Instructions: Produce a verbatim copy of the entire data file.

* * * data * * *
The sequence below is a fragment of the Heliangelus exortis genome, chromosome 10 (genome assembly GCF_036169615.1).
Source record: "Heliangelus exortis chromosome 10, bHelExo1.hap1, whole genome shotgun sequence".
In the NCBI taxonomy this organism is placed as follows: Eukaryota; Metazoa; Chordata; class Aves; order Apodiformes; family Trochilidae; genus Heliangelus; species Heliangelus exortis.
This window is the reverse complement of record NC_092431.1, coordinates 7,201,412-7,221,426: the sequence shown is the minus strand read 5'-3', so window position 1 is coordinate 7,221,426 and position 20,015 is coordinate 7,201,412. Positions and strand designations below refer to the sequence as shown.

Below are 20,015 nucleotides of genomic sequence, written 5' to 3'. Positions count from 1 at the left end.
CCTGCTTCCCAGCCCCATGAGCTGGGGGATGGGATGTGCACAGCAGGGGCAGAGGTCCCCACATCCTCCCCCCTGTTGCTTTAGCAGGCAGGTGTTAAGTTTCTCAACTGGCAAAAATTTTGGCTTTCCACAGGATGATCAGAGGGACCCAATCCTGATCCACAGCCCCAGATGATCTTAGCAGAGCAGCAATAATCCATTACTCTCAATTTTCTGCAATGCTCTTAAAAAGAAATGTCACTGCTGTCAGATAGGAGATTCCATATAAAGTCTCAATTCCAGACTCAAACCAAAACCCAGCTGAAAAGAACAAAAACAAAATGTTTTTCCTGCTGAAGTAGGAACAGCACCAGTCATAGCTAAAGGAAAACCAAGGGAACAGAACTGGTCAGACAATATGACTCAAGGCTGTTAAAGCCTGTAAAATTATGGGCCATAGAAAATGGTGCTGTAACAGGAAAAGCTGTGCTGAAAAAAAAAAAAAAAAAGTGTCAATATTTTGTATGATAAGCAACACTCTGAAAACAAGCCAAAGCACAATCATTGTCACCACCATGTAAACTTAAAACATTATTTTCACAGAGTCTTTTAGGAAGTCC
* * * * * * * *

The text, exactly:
The sequence below is a fragment of the Heliangelus exortis genome, chromosome 10 (genome assembly GCF_036169615.1).
Source record: "Heliangelus exortis chromosome 10, bHelExo1.hap1, whole genome shotgun sequence".
In the NCBI taxonomy this organism is placed as follows: Eukaryota; Metazoa; Chordata; class Aves; order Apodiformes; family Trochilidae; genus Heliangelus; species Heliangelus exortis.
This window is the reverse complement of record NC_092431.1, coordinates 7,201,412-7,221,426: the sequence shown is the minus strand read 5'-3', so window position 1 is coordinate 7,221,426 and position 20,015 is coordinate 7,201,412. Positions and strand designations below refer to the sequence as shown.

Below are 20,015 nucleotides of genomic sequence, written 5' to 3'. Positions count from 1 at the left end.
CCTGCTTCCCAGCCCCATGAGCTGGGGGATGGGATGTGCACAGCAGGGGCAGAGGTCCCCACATCCTCCCCCCTGTTGCTTTAGCAGGCAGGTGTTAAGTTTCTCAACTGGCAAAAATTTTGGCTTTCCACAGGATGATCAGAGGGACCCAATCCTGATCCACAGCCCCAGATGATCTTAGCAGAGCAGCAATAATCCATTACTCTCAATTTTCTGCAATGCTCTTAAAAAGAAATGTCACTGCTGTCAGATAGGAGATTCCATATAAAGTCTCAATTCCAGACTCAAACCAAAACCCAGCTGAAAAGAACAAAAACAAAATGTTTTTCCTGCTGAAGTAGGAACAGCACCAGTCATAGCTAAAGGAAAACCAAGGGAACAGAACTGGTCAGACAATATGACTCAAGGCTGTTAAAGCCTGTAAAATTATGGGCCATAGAAAATGGTGCTGTAACAGGAAAAGCTGTGCTGAAAAAAAAAAAAAAAAAGTGTCAATATTTTGTATGATAAGCAACACTCTGAAAACAAGCCAAAGCACAATCATTGTCACCACCATGTAAACTTAAAACATTATTTTCACAGAGTCTTTTAGGAAGTCC